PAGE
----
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A wide ranging overview,
This review is from: The Byzantine Art of War (Hardcover)
The scope of Professor Michael Decker's book on the Byzantine Art of War is daunting and it is to his credit that it remains readable even while he spans the centuries over the course of just a few pages. I approached the book with only a cursory knowledge of the Byzantine period, but left it with a new found fascination and sense of awe - not least at the sheer longevity of the empire.
The book itself is incredibly well researched, drawing from original and contemporary material to provide an overview not just of the military strategies and the art of war, but also of the mechanics of the empire - such as the sophisticated postal system; as well as the equipment involved with, and the logistics of supplying, the changing Byzantine military.
Similarly, Professor Decker touches on the ways in which the political and geographical landscape changed over the many years of the empire and how those changes impacted and were reflected in the military strategies adopted; while also exploring the role the empire's many enemies played in shaping the development of the Byzantine art of war.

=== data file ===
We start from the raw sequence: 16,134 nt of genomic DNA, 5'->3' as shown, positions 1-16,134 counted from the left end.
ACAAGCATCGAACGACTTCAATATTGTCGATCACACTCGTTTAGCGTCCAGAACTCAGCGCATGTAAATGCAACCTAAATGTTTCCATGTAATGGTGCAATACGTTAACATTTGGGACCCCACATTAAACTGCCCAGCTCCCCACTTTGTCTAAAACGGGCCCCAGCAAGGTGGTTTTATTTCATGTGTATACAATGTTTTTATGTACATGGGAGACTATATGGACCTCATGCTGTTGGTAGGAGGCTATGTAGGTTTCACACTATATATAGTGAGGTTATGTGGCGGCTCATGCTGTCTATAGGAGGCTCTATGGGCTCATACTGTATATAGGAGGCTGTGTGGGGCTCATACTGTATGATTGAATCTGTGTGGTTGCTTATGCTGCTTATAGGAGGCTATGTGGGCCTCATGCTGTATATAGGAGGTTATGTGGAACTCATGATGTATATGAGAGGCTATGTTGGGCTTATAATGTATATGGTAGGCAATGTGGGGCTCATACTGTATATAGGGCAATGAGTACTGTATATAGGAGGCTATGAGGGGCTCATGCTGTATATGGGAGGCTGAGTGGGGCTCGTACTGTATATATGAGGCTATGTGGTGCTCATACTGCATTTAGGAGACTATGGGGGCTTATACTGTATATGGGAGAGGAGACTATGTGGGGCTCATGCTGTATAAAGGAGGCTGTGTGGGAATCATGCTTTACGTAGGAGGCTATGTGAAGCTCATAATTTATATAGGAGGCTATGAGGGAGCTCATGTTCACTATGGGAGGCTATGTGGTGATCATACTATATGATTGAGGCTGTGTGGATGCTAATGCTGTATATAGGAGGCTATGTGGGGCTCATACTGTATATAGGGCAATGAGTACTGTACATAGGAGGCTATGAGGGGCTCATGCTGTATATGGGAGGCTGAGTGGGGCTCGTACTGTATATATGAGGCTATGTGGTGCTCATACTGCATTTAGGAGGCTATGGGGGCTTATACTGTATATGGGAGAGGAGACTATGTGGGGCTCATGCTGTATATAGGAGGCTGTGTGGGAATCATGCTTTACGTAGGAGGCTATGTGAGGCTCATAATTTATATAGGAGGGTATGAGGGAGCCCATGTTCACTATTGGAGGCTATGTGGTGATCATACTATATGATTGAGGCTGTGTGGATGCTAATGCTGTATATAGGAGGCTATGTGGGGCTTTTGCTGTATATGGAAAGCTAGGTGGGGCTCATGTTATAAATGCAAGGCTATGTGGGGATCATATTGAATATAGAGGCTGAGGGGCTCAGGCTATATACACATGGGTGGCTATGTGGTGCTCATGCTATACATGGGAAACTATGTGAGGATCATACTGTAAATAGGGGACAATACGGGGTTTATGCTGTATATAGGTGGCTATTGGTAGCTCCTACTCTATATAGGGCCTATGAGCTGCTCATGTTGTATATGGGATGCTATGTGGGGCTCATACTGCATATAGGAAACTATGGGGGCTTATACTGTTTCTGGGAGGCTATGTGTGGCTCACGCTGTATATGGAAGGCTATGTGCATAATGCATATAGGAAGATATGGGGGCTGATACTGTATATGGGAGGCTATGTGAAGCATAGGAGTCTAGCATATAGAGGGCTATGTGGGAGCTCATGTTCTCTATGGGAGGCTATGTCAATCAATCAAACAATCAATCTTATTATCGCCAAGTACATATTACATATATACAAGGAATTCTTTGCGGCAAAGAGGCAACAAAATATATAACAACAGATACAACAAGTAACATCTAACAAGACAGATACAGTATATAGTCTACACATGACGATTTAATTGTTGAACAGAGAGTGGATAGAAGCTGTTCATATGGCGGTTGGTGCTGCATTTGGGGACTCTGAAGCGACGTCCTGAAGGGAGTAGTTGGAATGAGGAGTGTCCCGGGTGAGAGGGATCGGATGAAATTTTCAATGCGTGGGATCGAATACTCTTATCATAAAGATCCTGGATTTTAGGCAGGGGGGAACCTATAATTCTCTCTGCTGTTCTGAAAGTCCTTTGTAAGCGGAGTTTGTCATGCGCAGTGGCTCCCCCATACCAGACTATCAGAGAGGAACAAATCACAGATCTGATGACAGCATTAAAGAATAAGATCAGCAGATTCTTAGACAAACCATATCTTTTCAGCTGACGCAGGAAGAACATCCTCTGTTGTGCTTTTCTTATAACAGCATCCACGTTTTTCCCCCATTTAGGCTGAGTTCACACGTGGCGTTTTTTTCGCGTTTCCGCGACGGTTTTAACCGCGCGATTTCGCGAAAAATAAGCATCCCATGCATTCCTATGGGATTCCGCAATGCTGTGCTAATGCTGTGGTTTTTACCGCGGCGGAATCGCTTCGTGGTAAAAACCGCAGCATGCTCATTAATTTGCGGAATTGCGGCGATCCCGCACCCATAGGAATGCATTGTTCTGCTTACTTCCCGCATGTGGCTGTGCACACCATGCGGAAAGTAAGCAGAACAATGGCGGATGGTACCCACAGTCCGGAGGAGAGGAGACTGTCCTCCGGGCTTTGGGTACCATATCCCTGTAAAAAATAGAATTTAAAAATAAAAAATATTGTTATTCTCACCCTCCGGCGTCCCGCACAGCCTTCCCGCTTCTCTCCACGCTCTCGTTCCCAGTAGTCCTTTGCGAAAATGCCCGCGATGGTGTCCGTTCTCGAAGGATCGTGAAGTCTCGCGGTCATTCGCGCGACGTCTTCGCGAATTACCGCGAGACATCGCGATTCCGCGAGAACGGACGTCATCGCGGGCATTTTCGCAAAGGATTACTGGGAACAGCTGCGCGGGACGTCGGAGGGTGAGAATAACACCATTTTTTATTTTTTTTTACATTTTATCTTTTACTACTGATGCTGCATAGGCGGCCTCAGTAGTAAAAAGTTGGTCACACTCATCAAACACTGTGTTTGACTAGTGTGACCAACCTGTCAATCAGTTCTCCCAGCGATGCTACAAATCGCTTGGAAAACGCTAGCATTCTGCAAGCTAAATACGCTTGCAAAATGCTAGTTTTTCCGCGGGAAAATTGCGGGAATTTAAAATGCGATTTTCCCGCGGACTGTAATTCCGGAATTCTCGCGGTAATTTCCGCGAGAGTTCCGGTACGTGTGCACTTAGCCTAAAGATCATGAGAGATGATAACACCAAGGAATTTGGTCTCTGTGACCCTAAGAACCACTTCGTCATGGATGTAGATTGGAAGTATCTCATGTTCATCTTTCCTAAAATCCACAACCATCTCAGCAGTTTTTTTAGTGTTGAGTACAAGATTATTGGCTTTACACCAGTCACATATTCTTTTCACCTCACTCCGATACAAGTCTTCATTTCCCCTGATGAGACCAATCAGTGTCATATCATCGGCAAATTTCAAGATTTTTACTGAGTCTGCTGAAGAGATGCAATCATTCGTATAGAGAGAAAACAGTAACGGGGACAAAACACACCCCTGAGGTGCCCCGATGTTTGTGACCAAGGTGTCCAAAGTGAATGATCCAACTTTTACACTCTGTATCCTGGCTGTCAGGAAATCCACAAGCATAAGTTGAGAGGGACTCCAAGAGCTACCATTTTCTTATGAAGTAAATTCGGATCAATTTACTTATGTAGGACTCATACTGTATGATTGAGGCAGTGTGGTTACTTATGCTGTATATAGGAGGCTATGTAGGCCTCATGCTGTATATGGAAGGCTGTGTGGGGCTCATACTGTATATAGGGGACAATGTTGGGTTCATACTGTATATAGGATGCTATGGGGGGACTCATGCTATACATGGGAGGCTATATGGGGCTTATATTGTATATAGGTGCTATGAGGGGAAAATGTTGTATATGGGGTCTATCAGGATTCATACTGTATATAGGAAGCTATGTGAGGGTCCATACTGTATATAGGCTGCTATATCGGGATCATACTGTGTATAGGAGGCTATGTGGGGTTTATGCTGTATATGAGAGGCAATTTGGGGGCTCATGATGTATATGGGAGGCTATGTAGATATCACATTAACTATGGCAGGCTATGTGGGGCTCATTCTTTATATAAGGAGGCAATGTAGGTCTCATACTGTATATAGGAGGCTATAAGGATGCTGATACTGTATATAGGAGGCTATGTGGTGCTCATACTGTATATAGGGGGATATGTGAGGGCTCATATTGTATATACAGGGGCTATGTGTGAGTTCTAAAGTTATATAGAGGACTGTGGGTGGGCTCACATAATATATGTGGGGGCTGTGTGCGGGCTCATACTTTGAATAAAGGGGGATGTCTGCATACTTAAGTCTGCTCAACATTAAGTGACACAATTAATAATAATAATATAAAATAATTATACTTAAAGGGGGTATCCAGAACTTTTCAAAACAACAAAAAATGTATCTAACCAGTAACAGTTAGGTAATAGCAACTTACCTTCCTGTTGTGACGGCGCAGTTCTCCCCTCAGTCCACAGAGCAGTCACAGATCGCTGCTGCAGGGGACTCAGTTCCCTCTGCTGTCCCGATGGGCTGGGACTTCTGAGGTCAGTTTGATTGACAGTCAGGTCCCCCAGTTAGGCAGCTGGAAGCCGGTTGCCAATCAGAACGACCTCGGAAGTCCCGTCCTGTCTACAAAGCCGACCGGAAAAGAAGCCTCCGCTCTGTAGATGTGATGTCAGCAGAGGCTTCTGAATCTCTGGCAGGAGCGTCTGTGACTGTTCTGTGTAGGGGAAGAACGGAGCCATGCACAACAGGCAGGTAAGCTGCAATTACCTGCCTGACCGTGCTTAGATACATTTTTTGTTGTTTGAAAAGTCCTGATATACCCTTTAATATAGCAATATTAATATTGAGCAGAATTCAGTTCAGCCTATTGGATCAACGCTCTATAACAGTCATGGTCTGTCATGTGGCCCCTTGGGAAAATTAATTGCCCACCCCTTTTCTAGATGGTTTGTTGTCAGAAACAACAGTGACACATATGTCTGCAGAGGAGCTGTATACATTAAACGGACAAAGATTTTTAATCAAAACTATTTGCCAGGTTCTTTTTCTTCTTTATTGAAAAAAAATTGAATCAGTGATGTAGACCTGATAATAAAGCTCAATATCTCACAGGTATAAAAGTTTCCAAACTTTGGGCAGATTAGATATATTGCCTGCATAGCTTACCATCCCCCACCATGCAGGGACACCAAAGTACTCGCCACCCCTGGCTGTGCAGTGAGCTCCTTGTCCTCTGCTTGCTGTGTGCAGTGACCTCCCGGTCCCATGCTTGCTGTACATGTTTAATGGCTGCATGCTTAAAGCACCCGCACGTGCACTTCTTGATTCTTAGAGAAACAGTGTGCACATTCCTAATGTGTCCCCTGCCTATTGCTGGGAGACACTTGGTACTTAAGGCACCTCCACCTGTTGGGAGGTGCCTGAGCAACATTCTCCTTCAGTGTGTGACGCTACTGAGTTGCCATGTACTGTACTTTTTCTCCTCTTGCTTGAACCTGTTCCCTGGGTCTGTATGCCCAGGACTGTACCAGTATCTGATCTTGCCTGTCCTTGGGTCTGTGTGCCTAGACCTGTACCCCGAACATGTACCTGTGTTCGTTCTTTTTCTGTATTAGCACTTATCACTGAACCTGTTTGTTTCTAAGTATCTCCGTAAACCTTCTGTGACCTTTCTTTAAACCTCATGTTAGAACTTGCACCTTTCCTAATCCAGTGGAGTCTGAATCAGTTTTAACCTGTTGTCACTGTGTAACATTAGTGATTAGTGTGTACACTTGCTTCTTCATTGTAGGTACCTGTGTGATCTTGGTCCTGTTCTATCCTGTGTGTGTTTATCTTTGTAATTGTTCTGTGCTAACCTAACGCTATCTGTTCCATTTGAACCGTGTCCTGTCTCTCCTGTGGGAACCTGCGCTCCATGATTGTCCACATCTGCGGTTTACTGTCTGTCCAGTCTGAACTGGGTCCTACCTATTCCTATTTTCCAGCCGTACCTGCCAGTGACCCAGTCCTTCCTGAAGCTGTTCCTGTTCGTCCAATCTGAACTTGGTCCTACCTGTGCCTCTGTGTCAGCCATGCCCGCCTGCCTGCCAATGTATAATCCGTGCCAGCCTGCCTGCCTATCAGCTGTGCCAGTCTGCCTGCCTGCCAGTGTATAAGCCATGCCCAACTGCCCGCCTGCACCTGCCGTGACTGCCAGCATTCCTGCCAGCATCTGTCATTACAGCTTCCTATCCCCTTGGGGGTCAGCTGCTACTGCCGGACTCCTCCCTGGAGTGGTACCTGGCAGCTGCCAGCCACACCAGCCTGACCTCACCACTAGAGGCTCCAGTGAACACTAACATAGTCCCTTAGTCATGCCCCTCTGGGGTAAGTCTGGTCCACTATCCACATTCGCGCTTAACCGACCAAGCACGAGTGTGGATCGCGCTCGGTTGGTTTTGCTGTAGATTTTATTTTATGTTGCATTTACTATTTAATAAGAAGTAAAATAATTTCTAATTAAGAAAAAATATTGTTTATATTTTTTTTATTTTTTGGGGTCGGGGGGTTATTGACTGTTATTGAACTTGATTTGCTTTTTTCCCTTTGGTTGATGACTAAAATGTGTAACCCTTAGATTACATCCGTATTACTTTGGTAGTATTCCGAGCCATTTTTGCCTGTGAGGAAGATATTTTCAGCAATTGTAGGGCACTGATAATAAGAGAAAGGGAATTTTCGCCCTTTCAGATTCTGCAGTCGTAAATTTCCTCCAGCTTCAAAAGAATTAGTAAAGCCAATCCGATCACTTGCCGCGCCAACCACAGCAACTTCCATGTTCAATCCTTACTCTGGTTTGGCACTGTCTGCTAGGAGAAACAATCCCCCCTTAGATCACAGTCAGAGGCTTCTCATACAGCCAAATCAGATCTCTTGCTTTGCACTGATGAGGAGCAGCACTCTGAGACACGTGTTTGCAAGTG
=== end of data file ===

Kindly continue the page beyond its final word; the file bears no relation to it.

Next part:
Professor Decker provides a discussion of the various viewpoints on much of what he covers, making it clear where there are disagreements in the literature while always stating his own interpretation clearly. As such, his book serves as an excellent starting point for further investigation of the literature.
Some of the most enjoyable parts of the book are where Professor Decker focusses on some of the significant individuals from the Byzantine period, such as Belisarios, in the section on leadership; and I'd be very happy to see some of these mini biographies extended into longer pieces elsewhere.
In his final chapter, Professor Decker looks at the strengths and weaknesses of the Byzantine art of war and the influence of the empire, during and beyond its long existence, as well as the reasons for its eventual demise. He also introduces some fascinating information about the sophistication of the weaponry available by the end of the empire, including flame throwers and grenades!
He concludes that the military legacy of the empire is hard to trace, but I for one was fascinated by the different influences he discusses around the events in Britain in 1066, from Harald Hardrada's past in the Varangian Guard to the tactics employed by William the Conqueror during the Battle of Hastings.